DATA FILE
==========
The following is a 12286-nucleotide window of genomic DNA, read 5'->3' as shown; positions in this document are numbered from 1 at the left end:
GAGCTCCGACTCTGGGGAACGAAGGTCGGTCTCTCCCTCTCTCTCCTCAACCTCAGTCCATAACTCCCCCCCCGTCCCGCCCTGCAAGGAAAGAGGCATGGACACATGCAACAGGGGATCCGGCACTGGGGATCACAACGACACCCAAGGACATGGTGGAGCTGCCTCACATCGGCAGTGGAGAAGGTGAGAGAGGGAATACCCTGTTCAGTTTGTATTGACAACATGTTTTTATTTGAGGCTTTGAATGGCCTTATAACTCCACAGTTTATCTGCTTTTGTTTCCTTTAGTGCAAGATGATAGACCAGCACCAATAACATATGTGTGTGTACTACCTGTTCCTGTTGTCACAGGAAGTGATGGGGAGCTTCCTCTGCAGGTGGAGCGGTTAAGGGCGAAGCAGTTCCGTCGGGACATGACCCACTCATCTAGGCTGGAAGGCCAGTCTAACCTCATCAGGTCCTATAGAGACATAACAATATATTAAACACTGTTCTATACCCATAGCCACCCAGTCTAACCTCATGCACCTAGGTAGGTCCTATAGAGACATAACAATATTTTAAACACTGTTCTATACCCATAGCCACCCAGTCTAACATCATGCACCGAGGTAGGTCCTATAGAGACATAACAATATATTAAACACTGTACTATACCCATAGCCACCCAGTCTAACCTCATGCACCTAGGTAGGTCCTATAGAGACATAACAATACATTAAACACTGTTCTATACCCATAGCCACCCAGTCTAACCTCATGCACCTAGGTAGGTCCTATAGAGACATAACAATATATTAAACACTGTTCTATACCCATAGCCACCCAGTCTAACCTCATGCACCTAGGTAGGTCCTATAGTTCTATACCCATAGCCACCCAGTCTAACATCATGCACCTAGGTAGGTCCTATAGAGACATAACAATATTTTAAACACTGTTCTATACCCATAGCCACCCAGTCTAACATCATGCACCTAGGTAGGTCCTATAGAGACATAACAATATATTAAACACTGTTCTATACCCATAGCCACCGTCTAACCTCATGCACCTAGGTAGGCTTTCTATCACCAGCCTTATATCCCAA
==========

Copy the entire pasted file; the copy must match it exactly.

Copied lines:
The following is a 12286-nucleotide window of genomic DNA, read 5'->3' as shown; positions in this document are numbered from 1 at the left end:
GAGCTCCGACTCTGGGGAACGAAGGTCGGTCTCTCCCTCTCTCTCCTCAACCTCAGTCCATAACTCCCCCCCCGTCCCGCCCTGCAAGGAAAGAGGCATGGACACATGCAACAGGGGATCCGGCACTGGGGATCACAACGACACCCAAGGACATGGTGGAGCTGCCTCACATCGGCAGTGGAGAAGGTGAGAGAGGGAATACCCTGTTCAGTTTGTATTGACAACATGTTTTTATTTGAGGCTTTGAATGGCCTTATAACTCCACAGTTTATCTGCTTTTGTTTCCTTTAGTGCAAGATGATAGACCAGCACCAATAACATATGTGTGTGTACTACCTGTTCCTGTTGTCACAGGAAGTGATGGGGAGCTTCCTCTGCAGGTGGAGCGGTTAAGGGCGAAGCAGTTCCGTCGGGACATGACCCACTCATCTAGGCTGGAAGGCCAGTCTAACCTCATCAGGTCCTATAGAGACATAACAATATATTAAACACTGTTCTATACCCATAGCCACCCAGTCTAACCTCATGCACCTAGGTAGGTCCTATAGAGACATAACAATATTTTAAACACTGTTCTATACCCATAGCCACCCAGTCTAACATCATGCACCGAGGTAGGTCCTATAGAGACATAACAATATATTAAACACTGTACTATACCCATAGCCACCCAGTCTAACCTCATGCACCTAGGTAGGTCCTATAGAGACATAACAATACATTAAACACTGTTCTATACCCATAGCCACCCAGTCTAACCTCATGCACCTAGGTAGGTCCTATAGAGACATAACAATATATTAAACACTGTTCTATACCCATAGCCACCCAGTCTAACCTCATGCACCTAGGTAGGTCCTATAGTTCTATACCCATAGCCACCCAGTCTAACATCATGCACCTAGGTAGGTCCTATAGAGACATAACAATATTTTAAACACTGTTCTATACCCATAGCCACCCAGTCTAACATCATGCACCTAGGTAGGTCCTATAGAGACATAACAATATATTAAACACTGTTCTATACCCATAGCCACCGTCTAACCTCATGCACCTAGGTAGGCTTTCTATCACCAGCCTTATATCCCAA